A second-tier All-Ireland Football Championship moves one step closer
Central Council have, once again, given their approval to the establishment of a second-tier All-Ireland Football Championship.
At a meeting on Saturday, there was widespread approval, in principle, for a new competition that would run concurrently with the main Championship, finishing on the same day as the All-Ireland final and displacing the traditional minor final curtain-raiser in Croke Park.
The structure has yet to be worked out, but counties will be invited to make submissions to the Central Competitions Controls Committee (CCCC) who will consider a new format to be sent to next year's Congress.
A second-tier Championship is the stated aim of current GAA President John Horan during his three-year term.
But it is an ambitious move considering how badly it failed when it was previously set for Congress in 2016 and was withdrawn prior to the weekend because of a lack of support.
Central Council now feel, however, that the mood has changed, and with All-Ireland final day billing it would have the status that it needs to succeed.
Meanwhile, the All-Ireland football final will remain a September event in 2019.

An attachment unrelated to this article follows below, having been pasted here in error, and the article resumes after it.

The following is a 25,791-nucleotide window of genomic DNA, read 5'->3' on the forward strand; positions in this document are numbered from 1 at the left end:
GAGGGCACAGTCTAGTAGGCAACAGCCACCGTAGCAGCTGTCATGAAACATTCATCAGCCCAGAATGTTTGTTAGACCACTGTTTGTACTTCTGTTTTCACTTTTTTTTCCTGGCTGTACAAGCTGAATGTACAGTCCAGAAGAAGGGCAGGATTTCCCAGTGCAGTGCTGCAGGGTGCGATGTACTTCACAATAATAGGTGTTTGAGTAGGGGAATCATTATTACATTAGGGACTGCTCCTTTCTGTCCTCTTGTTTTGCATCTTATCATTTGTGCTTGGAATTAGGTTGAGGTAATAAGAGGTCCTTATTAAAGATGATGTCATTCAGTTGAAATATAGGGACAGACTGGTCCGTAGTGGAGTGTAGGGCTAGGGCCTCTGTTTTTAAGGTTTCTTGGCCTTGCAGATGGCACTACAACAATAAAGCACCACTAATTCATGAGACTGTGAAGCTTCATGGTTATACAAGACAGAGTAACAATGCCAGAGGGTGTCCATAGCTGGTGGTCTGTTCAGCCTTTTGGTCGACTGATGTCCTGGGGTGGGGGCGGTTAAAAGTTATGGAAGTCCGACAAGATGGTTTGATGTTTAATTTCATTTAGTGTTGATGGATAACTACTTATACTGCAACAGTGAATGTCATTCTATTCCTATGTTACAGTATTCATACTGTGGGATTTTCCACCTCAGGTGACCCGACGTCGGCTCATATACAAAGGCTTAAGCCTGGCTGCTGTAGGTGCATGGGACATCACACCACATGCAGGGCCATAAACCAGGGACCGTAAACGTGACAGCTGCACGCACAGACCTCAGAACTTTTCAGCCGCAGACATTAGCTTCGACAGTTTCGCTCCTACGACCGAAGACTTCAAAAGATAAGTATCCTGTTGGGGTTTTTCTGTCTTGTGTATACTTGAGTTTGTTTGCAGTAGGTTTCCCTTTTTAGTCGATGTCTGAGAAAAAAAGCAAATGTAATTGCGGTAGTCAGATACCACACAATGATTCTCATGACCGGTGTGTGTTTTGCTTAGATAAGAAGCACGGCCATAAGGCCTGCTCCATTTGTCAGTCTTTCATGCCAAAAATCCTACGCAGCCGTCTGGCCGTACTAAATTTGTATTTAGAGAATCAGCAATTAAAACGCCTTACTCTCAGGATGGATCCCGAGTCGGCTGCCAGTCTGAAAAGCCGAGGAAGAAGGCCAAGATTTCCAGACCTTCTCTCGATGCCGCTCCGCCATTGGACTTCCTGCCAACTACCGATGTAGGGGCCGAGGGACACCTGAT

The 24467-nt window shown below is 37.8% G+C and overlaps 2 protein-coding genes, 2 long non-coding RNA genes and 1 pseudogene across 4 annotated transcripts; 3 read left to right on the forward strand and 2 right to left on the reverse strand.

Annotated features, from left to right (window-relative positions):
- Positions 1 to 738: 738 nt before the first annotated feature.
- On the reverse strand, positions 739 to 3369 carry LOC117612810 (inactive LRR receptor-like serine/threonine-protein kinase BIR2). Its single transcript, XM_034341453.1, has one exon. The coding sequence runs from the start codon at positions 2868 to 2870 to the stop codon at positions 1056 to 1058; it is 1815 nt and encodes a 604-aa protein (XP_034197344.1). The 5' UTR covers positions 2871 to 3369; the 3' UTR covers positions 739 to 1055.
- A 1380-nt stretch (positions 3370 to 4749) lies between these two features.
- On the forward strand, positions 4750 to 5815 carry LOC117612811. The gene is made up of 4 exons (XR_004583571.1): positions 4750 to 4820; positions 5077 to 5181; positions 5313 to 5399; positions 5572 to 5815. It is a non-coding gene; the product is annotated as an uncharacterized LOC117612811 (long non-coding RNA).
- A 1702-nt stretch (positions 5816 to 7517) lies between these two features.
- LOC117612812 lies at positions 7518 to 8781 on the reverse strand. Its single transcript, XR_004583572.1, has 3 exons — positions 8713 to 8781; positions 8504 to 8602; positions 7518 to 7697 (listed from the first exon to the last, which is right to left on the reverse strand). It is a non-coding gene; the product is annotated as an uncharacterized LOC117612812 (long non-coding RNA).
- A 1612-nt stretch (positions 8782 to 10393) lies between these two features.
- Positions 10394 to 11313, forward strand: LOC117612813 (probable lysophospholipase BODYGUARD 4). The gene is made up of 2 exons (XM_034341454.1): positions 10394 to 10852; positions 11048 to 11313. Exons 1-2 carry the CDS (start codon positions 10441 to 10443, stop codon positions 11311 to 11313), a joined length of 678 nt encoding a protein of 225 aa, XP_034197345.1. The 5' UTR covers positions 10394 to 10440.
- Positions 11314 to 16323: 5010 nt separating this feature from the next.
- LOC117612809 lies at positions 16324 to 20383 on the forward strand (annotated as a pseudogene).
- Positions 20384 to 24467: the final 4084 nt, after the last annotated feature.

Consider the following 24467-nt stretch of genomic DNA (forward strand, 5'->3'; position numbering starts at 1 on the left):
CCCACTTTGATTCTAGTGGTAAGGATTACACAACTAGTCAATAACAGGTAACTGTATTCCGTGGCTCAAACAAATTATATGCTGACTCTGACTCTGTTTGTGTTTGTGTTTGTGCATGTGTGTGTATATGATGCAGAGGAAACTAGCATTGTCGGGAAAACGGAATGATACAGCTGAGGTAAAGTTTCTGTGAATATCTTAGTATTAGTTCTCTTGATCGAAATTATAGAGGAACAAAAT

By rule, the All-Ireland finals must now be completed by the end of August, but because September 1 is the 35th Sunday in the year, it must be played on this date to fall in line with the GAA's existing fixtures schedule.
Elsewhere, Monaghan manager Malachy O'Rourke has agreed an additional one-year extension to remain in the role until the end of the 2020 season.
The Farney county confirmed that O'Rourke has been ratified to stay on as manager for two more years in total after leading the team to the All-Ireland semi-final this year.
O'Rourke has enjoyed success since taking over Monaghan ahead of the 2013 season, winning Ulster titles in his first year and again in 2015, while progressing to the All-Ireland quarter-finals on five occasions.
This year was the first time Monaghan reached the final four since 1988, as they came up just one point short against Tyrone.
O'Rourke is currently the joint-second longest serving inter-county football manager along with Dublin's Jim Gavin. Tyrone boss Mickey Harte is the longest serving manager.
And Eamonn O'Hara has ruled himself out of the running for the Sligo football manager's job.
The former All-Star was tipped to replace Cathal Corey, who resigned last month after just one season, but he has decided to remain in charge of Tourlestrane along with Gerry McGowan as they seek a third straight Sligo SFC title.
During his short time as manager, Tyrone native Corey consolidated the Yeats County's position in Division Three of the Allianz League before leading them to a win over London in the Connacht SFC. But it was all downhill after that as they lost heavily to Galway (1-12 to 4-24) before being knocked out of the All-Ireland qualifiers by Armagh.